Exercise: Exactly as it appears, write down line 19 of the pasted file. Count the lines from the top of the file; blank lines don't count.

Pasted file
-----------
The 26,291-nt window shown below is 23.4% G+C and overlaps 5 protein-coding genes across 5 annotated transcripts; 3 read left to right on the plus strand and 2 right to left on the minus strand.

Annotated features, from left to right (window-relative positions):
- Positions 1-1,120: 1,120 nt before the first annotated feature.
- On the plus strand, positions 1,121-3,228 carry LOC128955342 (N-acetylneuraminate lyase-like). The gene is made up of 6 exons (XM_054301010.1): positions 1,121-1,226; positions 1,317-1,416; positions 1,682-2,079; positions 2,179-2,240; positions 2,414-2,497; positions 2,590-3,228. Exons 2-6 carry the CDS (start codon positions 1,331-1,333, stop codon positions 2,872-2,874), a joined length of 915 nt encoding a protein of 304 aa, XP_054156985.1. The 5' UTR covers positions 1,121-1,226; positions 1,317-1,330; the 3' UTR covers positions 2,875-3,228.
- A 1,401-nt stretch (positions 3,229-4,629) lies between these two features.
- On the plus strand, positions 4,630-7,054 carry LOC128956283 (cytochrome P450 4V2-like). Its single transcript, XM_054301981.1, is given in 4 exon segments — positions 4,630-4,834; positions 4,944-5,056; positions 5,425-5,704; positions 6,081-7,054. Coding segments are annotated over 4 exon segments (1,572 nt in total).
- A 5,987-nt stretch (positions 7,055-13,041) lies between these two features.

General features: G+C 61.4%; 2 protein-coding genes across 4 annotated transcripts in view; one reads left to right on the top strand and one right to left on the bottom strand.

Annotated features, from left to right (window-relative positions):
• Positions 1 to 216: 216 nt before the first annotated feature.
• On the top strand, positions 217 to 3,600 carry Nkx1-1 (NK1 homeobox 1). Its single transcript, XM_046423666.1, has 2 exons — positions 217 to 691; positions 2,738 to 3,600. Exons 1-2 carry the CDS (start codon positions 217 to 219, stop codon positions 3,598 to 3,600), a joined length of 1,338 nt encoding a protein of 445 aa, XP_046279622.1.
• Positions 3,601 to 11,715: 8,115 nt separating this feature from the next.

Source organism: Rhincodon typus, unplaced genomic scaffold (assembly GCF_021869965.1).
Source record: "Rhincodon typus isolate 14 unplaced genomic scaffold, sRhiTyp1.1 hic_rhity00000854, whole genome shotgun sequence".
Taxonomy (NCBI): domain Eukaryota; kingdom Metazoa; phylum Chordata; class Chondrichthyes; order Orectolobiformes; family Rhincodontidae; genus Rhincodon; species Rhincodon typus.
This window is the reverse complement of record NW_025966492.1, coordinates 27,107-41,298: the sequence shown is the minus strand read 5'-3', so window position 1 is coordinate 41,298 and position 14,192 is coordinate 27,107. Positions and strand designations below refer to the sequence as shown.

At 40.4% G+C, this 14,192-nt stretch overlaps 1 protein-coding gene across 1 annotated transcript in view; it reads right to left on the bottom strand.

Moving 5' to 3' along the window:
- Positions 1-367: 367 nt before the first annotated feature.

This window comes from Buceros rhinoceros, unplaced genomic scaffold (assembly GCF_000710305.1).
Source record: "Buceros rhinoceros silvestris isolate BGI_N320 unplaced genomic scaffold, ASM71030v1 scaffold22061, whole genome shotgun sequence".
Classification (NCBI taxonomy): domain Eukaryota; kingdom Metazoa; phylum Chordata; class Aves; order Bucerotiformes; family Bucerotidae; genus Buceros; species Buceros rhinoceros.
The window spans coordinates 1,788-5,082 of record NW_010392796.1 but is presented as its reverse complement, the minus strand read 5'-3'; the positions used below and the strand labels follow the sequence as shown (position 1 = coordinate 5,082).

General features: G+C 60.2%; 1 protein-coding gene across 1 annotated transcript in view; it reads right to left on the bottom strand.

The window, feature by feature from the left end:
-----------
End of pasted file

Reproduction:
- Positions 1-367: 367 nt before the first annotated feature.